Originally published in The Financial Express on 13 July 2023
The developments in the country’s power sector for more than two decades have given rise to many questions, but answers have not been forthcoming. Instead, there were attempts to sidetrack the issues with notable defiance noticed in the deliberations made by some people in authority from time to time.
For instance, a contemporary vernacular daily some days back reported that 60 per cent of the country’s power generation capacity would remain idle in 2025. The situation is not anyway better now. The utilisation of generation capacity is said to be a little over 50 per cent. In contrast, a large part of the country is still being subjected to load-shedding by state power distribution companies.
A couple of years back, many had thought the load-shedding to be a thing of the past. But soaring fuel prices in the international market first and then the greenback crisis in the central bank’s vault have brought back the problem.
There was a time when the authorities asked many private power plants to sit idle and enjoy ‘capacity payments’ because of the mismatch between power generation and power demand. Now there is a demand, but power plants cannot operate at full capacity for fuel shortages. The dollar crunch remains the main problem.
The installed power generation capacity at the moment is 24,263 megawatts (MW). The power demand is now estimated at 13,500 MW. The generation capacity is expected to rise to nearly 39,000 MW by 2025 with a good number of power plants coming to the stream by then. Large power plants like the Rooppur nuclear power plant and Matarbari thermal power plant are among the plants that are in different phases of implementation.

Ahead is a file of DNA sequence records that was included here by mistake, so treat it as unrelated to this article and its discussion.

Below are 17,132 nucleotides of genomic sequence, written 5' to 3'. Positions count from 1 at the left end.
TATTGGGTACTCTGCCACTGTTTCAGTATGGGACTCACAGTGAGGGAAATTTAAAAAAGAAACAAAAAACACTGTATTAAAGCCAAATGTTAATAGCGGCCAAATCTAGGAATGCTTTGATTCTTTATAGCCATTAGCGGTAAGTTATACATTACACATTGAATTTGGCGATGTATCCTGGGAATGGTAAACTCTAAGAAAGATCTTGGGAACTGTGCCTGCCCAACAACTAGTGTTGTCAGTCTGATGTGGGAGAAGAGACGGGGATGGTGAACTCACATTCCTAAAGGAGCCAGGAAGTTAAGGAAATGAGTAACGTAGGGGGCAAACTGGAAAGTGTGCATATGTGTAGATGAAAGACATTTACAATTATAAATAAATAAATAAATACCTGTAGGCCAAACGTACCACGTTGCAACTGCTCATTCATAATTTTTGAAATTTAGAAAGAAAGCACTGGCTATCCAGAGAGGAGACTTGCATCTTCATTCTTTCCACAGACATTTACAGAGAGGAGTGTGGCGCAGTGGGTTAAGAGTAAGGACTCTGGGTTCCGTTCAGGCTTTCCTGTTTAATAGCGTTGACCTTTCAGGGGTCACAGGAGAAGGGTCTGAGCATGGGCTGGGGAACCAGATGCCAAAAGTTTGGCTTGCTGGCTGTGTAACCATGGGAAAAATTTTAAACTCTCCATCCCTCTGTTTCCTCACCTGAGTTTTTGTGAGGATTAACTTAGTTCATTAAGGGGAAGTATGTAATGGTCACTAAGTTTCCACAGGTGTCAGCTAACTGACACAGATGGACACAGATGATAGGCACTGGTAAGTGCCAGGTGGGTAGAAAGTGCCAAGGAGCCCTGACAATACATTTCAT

There is no denying that the country was heavily power-starved two decades back. Severe load-shedding was a routine affair and people’s sufferings knew no bounds. In 2010, the then government, led by incumbent Prime Minister Sheikh Hasina, came out with a stop-gap arrangement for addressing the problem of severe power shortage. Since the construction of conventional power plants takes time, it decided to invite the private sector to set up small power plants that are capable of generating power within a short period. The government took unsolicited offers from the private sector people for setting up such plants offering sweeteners such as capacity payments. However, the list of incentives became longer over time.
The government enacted a law in 2010 to give legal coverage to activities that it had thought necessary to initiate for quick generation of power. But one particular provision in the said act has drawn flak from various quarters. The provision in question offers full protection for the persons involved in taking decisions in the matters of power and energy sector against prosecution. The law had a life for two years, but it is still alive because the incumbent government felt such a necessity.
The government has, reportedly, made capacity payments worth Tk 900 billion to the private power plants for its failure to buy power from the latter. The amount is only a part of the benefits that private power plants have been reaping for the last two decades or more. Some wrongdoings in such payments are not unlikely when there is a protective piece of legislation.
The country needs enough power, no doubt. But if 50 per cent of the generation capacity remains idle for lack of enough transmission lines, shortage of fuel oils and gas and slow growth of production units, the problem of overcapacity continues to brew.
So, the government’s move to create sufficient power generation capacity needs to be synchronized with activities that will lead to efficient transmission and growth in demand for power.